After assessing every nook and cranny of your prospective home, your inspector will create a report. This report will cover all their findings concerning the safety, integrity, and longevity of the home as a whole.
A home inspector will address issues that need to be repaired, replaced, or rezoned before purchase. And though they might not be urgent, they may also suggest repairs or replacements for certain aspects of your home.
Whether you are concerned about the longevity of your roof, the efficiency of your windows, or the pressure from your water heater, you can ask your home inspector to give a ballpark estimate regarding how much it costs to have a professional replace or repair them.
How Long Should a Home Inspection Last?
A home inspector will be as thorough as you want them to be. Depending on your requirements and the size of the home, be prepared for the home inspection to take two to four hours.
Should You Be There During the Home Inspection?
It may be boring to wait throughout a home inspection, but being onsite is essential. Being present during your home inspection gives you the opportunity to ask and answer questions. If you want, you can shadow your home inspector for most of their assessments to get a better understanding of your home’s interior and exterior systems.
How Should I Prepare for a Home Inspection?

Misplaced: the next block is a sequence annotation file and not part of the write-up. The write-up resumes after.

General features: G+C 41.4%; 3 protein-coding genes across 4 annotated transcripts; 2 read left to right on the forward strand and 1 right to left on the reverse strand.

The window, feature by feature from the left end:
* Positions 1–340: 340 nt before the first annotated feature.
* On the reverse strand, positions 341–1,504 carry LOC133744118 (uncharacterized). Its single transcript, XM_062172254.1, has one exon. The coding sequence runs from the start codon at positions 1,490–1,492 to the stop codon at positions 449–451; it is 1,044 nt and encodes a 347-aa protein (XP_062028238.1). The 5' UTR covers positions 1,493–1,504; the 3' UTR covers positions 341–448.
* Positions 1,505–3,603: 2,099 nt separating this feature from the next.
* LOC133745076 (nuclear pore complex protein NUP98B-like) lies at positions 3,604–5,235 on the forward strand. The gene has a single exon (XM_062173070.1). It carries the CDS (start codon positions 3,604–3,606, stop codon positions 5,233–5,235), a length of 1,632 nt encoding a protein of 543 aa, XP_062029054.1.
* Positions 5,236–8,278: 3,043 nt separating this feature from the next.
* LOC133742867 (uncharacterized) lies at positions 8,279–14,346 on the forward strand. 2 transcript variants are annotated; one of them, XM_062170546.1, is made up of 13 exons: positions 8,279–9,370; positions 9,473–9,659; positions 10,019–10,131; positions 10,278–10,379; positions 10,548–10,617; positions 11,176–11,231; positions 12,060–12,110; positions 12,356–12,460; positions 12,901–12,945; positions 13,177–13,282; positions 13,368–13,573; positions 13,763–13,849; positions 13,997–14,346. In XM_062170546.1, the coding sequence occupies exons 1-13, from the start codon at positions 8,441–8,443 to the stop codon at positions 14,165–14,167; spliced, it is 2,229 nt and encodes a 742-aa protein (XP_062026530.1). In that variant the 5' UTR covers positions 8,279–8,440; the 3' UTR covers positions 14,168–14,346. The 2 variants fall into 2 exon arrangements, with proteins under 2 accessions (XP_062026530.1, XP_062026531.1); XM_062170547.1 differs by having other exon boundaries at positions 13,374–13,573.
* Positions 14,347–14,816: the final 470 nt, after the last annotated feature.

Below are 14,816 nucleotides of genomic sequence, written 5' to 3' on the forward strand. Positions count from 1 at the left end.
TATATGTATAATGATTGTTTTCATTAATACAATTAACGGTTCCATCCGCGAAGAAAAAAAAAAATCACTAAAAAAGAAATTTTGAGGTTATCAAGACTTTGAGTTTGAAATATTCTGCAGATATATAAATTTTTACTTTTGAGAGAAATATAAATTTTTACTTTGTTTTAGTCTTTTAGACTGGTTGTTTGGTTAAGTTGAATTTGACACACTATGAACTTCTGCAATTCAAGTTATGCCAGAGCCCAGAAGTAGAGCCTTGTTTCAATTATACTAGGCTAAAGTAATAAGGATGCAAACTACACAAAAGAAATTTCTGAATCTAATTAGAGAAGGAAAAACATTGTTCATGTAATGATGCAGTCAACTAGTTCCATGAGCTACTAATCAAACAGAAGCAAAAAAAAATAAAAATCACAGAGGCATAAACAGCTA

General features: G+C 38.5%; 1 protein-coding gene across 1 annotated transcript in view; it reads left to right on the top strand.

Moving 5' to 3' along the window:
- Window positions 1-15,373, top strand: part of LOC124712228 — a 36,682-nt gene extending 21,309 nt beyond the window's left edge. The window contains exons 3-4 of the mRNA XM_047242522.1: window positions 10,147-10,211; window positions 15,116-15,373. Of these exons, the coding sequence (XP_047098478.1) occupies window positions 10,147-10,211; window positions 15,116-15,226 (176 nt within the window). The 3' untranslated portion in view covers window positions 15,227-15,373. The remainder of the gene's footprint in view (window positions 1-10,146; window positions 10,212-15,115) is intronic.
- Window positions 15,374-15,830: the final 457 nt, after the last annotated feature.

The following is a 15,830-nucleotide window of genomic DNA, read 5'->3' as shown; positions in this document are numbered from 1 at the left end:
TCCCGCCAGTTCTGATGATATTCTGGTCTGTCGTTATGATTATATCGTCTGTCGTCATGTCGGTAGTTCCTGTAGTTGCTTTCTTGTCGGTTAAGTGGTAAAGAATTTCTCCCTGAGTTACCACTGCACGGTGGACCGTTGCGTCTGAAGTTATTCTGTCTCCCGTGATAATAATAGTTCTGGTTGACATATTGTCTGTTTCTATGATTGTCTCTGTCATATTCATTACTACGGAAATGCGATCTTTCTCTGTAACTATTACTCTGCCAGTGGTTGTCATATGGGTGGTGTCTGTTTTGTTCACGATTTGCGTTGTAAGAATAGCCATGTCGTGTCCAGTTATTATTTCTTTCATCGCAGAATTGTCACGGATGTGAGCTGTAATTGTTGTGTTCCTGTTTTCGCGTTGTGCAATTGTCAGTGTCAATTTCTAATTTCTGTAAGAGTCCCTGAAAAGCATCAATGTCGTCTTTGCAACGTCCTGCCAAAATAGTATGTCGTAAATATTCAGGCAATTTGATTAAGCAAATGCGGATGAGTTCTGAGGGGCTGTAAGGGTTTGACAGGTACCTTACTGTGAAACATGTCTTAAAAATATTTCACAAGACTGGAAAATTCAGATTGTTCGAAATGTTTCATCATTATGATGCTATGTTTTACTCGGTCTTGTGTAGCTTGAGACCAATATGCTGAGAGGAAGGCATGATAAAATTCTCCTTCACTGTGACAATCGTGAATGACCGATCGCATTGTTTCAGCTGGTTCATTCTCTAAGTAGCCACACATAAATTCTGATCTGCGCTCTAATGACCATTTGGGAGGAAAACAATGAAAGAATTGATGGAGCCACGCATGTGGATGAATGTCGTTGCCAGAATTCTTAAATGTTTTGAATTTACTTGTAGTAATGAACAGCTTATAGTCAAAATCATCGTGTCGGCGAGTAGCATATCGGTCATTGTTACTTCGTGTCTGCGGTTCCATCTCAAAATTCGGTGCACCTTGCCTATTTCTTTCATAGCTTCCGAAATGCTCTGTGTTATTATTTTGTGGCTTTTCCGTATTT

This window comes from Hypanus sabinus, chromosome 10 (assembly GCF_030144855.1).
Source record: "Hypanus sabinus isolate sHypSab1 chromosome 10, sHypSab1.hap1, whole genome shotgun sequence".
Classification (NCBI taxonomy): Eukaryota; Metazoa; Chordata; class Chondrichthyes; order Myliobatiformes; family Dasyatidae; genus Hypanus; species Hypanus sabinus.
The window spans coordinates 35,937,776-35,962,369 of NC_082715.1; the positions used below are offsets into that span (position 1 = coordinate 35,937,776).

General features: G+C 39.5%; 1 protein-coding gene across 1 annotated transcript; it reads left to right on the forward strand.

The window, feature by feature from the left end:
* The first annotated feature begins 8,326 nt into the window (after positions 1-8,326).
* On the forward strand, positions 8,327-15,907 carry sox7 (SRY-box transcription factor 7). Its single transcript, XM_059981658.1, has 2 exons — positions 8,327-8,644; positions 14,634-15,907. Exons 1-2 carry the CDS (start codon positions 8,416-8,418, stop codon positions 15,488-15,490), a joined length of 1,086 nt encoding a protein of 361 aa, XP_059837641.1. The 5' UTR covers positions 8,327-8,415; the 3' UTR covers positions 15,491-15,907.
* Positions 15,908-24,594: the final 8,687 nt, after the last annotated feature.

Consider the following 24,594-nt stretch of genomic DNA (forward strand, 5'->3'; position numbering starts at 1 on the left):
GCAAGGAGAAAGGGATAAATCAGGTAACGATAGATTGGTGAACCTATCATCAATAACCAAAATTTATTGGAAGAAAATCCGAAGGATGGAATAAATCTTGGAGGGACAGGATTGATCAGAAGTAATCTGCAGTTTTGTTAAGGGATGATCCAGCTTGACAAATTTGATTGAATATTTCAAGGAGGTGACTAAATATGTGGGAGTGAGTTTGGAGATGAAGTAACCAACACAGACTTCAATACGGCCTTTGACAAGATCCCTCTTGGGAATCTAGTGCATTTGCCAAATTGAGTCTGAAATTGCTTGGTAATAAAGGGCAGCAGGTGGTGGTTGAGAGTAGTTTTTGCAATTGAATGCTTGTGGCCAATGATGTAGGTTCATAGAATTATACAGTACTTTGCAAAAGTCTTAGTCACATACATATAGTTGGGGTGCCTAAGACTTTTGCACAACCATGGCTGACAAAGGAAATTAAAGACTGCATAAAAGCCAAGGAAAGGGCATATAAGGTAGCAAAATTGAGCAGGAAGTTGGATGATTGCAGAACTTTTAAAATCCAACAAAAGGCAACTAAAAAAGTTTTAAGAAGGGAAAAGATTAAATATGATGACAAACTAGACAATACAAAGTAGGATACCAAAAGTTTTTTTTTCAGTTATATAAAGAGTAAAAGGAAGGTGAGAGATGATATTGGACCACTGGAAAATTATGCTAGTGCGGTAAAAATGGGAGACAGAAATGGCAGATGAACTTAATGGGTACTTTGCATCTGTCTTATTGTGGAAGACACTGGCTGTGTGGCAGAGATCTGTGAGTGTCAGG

If this is your first home inspection, refer to a home inspection checklist. You may or may not need all of the items listed on the checklist. Referring to a list will make you aware of assessments you would not have otherwise thought to check. When you are ready to proceed, pick the inspections and tests that are most important to you and ask your inspector to assess those items thoroughly.
What To Do After a Home Inspection?
When the review of the home is complete, you have a choice: proceed with the necessary repairs and buy, or withdraw your offer. If there must be projects or repairs before purchase, does their cost outweigh the benefit of moving in? You will need to weigh the pros and cons in this situation.
Fortunately, your home inspector will leave you with a copy of your detailed report for you to revisit. You can use this report to continue your deliberation, learn more about your home, or plan for future projects.